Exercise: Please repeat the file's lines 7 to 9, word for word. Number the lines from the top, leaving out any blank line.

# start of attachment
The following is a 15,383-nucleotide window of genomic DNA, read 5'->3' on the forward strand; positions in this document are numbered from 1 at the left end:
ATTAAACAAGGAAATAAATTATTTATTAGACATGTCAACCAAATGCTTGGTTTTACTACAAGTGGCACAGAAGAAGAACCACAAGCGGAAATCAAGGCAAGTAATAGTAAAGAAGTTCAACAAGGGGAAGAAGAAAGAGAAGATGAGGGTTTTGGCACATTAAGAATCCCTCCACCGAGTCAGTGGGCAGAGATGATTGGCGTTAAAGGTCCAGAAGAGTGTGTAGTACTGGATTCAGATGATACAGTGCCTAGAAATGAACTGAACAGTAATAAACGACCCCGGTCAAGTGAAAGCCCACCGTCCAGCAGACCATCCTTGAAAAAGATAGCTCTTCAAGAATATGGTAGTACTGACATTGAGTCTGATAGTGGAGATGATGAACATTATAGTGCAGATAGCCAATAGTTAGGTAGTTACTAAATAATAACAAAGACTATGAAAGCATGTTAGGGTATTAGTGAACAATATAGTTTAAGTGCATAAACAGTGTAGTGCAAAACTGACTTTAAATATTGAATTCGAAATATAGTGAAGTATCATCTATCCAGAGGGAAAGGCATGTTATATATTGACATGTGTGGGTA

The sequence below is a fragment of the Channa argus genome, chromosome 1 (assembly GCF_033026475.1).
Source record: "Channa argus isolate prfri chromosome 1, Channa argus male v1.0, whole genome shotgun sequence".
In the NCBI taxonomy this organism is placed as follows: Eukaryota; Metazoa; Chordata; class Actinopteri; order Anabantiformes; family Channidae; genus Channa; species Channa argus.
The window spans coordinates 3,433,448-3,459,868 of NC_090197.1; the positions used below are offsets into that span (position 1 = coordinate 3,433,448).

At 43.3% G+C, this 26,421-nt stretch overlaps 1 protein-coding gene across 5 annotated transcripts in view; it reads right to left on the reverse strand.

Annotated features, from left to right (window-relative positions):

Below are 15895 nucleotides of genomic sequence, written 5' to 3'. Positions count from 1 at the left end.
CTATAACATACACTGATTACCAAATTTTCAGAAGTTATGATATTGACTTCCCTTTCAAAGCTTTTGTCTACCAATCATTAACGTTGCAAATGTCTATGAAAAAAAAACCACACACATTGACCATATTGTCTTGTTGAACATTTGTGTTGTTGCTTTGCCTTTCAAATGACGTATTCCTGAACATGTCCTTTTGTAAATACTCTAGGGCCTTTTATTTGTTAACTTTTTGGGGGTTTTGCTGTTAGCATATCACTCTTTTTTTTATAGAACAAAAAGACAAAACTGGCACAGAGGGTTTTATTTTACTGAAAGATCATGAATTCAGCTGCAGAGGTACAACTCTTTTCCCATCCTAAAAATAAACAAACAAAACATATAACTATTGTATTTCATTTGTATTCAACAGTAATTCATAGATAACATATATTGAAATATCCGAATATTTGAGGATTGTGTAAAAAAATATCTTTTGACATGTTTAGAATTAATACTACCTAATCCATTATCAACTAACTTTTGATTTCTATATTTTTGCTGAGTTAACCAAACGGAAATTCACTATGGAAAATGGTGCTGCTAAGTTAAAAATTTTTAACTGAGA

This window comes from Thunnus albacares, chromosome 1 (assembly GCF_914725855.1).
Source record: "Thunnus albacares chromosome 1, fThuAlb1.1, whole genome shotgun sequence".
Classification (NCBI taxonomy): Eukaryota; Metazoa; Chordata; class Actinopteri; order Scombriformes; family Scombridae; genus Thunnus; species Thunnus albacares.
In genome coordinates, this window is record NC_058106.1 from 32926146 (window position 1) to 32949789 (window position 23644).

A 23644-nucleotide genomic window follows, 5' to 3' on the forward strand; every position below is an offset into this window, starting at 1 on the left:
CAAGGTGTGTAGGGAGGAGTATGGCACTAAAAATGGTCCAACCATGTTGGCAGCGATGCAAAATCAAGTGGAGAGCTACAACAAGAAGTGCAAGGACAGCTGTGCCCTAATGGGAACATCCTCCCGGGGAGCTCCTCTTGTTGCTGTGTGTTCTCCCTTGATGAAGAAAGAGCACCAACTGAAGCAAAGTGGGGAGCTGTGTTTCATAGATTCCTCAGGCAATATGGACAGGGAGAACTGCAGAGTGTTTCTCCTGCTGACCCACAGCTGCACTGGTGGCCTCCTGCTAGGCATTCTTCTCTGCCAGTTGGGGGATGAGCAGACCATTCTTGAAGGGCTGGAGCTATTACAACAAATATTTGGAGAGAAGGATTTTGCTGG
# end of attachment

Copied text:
At 43.3% G+C, this 26,421-nt stretch overlaps 1 protein-coding gene across 5 annotated transcripts in view; it reads right to left on the reverse strand.

Annotated features, from left to right (window-relative positions):

Below are 15895 nucleotides of genomic sequence, written 5' to 3'. Positions count from 1 at the left end.